The difference between Gastric Sleeve and Gastric Bypass

The difference between Gastric Sleeve and Gastric Bypass

Although one of the most common bariatric procedures today are gastric sleeve surgery, there is another surgery called the gastric bypass surgery.

There are commonalities between the two procedures, but there are also several key differences.

We will take a closer look at both procedures, what they entail, including both pros and cons, and when you may consider one versus the other.

What’s the difference between a Gastric Sleeve and a Gastric Bypass?

Both of these procedures reduce your stomach from its normal size to a smaller pouch. This reduction in stomach size causes weight loss in two main ways:

  • the remaining pouch fills up very fast so it limits the amount of food you can digest before feeling full
  • the hunger hormone known as grehlin, is reduced

The two procedures however differ widely in the way the new stomach pouch is formed.

Gastric sleeve surgery

With gastric sleeve surgery, 80 percent of your stomach is removed by the stomach in a minimally invasive way.

The remaining portion of the stomach is sewn into a small banana-shaped pouch. No further changes are made in the procedure.

Gastric bypass surgery

In this procedure, also known as the Roux-en-Y gastric bypass, a small stomach pouch is created by either removing, or “bypassing,” the majority of your stomach and the first part of the small intestine.

Then the newly created stomach pouch is then reconnected to the remaining part of the small intestine.

The bypassed part of the stomach is attached further down the small intestine, so it still provides the acid and digestive enzymes produced there.

The portion of your small intestine that’s removed with your stomach usually absorbs some nutrients and calories.

Since this area is bypassed, the absorption of those calories doesn’t happen, which helps with weight loss.

What is the difference in recovery time?

Gastric bypass is considered more complex than a gastric sleeve surgery. This is because a gastric bypass is a two-step procedure involving different anatomy, while the gastric sleeve only involves one step.

Both procedures are usually done in a minimally invasive way via a laparoscopic approach.

This involves inserting laparoscope (a lighted scope with a camera)  and other minimally invasive instruments through several small incisions made in your abdomen to perform the procedure.

If all goes well, a patient won’t experience a lot of pain postoperatively, and one should be able to keep liquids down. You’ll typically go home 24 to 48 hours after gastric sleeve procedure.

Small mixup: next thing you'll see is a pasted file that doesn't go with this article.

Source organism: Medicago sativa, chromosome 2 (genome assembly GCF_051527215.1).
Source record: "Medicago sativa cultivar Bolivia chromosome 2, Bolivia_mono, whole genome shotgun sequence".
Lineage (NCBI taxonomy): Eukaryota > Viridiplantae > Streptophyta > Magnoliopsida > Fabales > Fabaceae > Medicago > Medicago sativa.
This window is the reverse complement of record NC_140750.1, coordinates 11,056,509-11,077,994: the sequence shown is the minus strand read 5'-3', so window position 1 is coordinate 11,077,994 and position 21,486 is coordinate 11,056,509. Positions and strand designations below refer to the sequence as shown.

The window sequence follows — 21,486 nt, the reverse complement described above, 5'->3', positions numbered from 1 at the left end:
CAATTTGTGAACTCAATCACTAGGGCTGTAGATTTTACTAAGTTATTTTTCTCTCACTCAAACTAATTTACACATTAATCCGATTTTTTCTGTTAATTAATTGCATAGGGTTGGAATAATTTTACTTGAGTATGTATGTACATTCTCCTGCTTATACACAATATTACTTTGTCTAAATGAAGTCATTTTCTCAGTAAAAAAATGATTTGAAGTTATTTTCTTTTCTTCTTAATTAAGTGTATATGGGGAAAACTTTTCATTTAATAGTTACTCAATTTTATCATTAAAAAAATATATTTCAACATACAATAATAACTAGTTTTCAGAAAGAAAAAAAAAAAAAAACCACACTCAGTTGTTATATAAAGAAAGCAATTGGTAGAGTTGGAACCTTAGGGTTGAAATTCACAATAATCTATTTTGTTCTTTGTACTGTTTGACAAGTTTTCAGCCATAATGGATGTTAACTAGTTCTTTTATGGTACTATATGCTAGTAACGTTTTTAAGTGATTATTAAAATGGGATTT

If one is experiencing a lot of pain after your gastric sleeve surgery, and can’t keep liquids down, or has other issues, they may need to spend an extra day or two in the hospital.

Because a gastric bypass is more complex, you’ll usually spend at least 48 hours minimum in the hospital, before you’ve recovered enough to go home.

One may need to stay in the hospital for a longer period of time if you one has complications after the surgery.

On the rare occasion, a minimally invasive surgery isn’t possible, so the surgery is performed open. This requires a larger incision in the abdomen. A larger incision takes longer to heal than the small laparoscopic incisions.

If you have open surgery, you’ll be in the hospital until your incision has healed enough for you to go home. This often means 5 or more days in the hospital.

Some of the reasons you might need open surgery include but are not limited to:

  • you’ve had previous surgery on your stomach in the past
  • you’re considered extremely overweight
  • you have significant medical issues in addition to being obese

Once you have been discharged from the hospital, you will need time to fully recover from the surgery. You’ll have to limit your activity for 3 or 4 weeks while your body heals before you can resume your normal activities.

What are the risks and complications?

Bariatric surgery is considered a relatively safe procedure.

According to the latest data from the American Society for Metabolic and Bariatric Surgery, the risk of a major complication is about 4 percent. This is certainly lower than the risk of developing serious  health complications from being obese.

Certain factors can complicate any surgery, including bariatric surgery, include:

  • blood loss
  • the formation of blood clots in your leg or your lungs (also known as a pulmonary embolism)
  • side effects from going under general anesthesia
  • developing an infection at the incision site
  • having pain postoperatively
  • developing pneumonia

Complications after bariatric surgery include:

  • gallstones
  • nutritional and vitamin deficiencies
  • having nausea, sweating, and diarrhea from eating too rapidly or eating sugary, fried, or fatty foods, or dairy (also known as dumping syndrome)
  • having saggy or loose skin

Complications from gastric sleeve surgery

Complications specific to gastric sleeve surgery are less but include:

  • acid reflux or (GERD)
  • stomach fluid leakage
  • narrowing along the stomach pouch (also known as stenosis)
  • stomach obstruction

Complications from gastric bypass surgery

Complications specific to the gastric bypass procedure include:

  • a much higher risk of having nutritional deficiencies due to the bypassing of your small intestine
  • sensitivity to alcohol
  • developing ulcers in the stomach
  • bowel obstruction
  • stomach perforation (hole in the stomach)
If you have struggled with weight loss and have considered surgery, we can help you achieve your goals. If you have any questions, feel free to call us anytime to schedule a consultation.

Contact Dr. Renfrow today to schedule your consultation.

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